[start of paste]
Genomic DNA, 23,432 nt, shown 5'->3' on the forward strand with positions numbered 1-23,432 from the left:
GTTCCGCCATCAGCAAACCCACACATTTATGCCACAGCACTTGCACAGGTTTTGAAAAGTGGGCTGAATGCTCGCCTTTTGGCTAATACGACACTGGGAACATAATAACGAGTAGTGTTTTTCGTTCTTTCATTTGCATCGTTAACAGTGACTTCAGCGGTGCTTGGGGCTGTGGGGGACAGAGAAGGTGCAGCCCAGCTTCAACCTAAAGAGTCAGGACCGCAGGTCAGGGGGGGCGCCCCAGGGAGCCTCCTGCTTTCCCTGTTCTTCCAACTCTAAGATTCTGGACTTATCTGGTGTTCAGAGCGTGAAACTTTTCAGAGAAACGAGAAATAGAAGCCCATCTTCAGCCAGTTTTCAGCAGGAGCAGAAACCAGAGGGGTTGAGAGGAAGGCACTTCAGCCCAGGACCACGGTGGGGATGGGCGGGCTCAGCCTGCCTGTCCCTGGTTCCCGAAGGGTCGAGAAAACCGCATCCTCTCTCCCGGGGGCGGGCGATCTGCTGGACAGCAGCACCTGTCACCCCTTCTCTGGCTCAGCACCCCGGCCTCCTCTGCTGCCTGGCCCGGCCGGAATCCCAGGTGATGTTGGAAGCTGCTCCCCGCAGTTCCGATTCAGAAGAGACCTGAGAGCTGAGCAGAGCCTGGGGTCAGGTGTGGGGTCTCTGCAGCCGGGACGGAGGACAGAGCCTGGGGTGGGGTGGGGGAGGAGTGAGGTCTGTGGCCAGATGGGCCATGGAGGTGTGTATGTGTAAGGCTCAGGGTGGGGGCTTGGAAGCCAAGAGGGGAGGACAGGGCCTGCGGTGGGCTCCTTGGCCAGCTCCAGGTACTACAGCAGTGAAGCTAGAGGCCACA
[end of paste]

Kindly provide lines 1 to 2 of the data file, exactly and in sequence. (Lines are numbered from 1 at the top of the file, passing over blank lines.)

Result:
Genomic DNA, 23,432 nt, shown 5'->3' on the forward strand with positions numbered 1-23,432 from the left:
GTTCCGCCATCAGCAAACCCACACATTTATGCCACAGCACTTGCACAGGTTTTGAAAAGTGGGCTGAATGCTCGCCTTTTGGCTAATACGACACTGGGAACATAATAACGAGTAGTGTTTTTCGTTCTTTCATTTGCATCGTTAACAGTGACTTCAGCGGTGCTTGGGGCTGTGGGGGACAGAGAAGGTGCAGCCCAGCTTCAACCTAAAGAGTCAGGACCGCAGGTCAGGGGGGGCGCCCCAGGGAGCCTCCTGCTTTCCCTGTTCTTCCAACTCTAAGATTCTGGACTTATCTGGTGTTCAGAGCGTGAAACTTTTCAGAGAAACGAGAAATAGAAGCCCATCTTCAGCCAGTTTTCAGCAGGAGCAGAAACCAGAGGGGTTGAGAGGAAGGCACTTCAGCCCAGGACCACGGTGGGGATGGGCGGGCTCAGCCTGCCTGTCCCTGGTTCCCGAAGGGTCGAGAAAACCGCATCCTCTCTCCCGGGGGCGGGCGATCTGCTGGACAGCAGCACCTGTCACCCCTTCTCTGGCTCAGCACCCCGGCCTCCTCTGCTGCCTGGCCCGGCCGGAATCCCAGGTGATGTTGGAAGCTGCTCCCCGCAGTTCCGATTCAGAAGAGACCTGAGAGCTGAGCAGAGCCTGGGGTCAGGTGTGGGGTCTCTGCAGCCGGGACGGAGGACAGAGCCTGGGGTGGGGTGGGGGAGGAGTGAGGTCTGTGGCCAGATGGGCCATGGAGGTGTGTATGTGTAAGGCTCAGGGTGGGGGCTTGGAAGCCAAGAGGGGAGGACAGGGCCTGCGGTGGGCTCCTTGGCCAGCTCCAGGTACTACAGCAGTGAAGCTAGAGGCCACA